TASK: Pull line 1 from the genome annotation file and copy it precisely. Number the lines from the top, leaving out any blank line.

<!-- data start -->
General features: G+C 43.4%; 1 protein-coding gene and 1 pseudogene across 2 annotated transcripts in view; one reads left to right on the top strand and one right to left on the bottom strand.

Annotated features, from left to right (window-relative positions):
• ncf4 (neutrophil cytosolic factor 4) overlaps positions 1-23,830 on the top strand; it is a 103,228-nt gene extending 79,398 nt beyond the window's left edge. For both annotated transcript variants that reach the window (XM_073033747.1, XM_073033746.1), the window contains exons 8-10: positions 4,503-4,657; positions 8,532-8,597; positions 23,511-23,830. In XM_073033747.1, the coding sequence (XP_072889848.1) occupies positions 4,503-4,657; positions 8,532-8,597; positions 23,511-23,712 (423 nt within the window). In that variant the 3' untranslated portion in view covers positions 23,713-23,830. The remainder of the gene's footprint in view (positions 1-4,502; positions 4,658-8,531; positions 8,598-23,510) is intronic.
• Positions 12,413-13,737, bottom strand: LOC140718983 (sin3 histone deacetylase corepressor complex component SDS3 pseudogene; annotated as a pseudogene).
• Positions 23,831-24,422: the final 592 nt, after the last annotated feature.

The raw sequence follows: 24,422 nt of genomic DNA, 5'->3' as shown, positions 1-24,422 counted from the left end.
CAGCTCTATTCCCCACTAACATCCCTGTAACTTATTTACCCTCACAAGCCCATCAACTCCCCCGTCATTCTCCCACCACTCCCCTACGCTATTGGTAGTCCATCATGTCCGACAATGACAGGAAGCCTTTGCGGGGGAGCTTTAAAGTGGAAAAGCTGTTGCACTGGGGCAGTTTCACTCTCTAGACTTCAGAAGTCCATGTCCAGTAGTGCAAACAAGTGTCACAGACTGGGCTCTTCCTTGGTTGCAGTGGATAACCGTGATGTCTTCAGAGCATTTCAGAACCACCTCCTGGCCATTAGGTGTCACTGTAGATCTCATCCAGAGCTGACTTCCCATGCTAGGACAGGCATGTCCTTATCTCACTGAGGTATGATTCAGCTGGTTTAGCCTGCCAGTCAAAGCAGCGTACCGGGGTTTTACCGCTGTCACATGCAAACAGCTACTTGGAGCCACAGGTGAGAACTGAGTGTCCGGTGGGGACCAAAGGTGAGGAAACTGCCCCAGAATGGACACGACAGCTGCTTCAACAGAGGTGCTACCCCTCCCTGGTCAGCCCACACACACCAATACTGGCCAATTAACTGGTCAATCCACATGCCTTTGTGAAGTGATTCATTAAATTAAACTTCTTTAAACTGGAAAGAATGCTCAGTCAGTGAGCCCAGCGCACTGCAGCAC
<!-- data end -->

General features: G+C 43.4%; 1 protein-coding gene and 1 pseudogene across 2 annotated transcripts in view; one reads left to right on the top strand and one right to left on the bottom strand.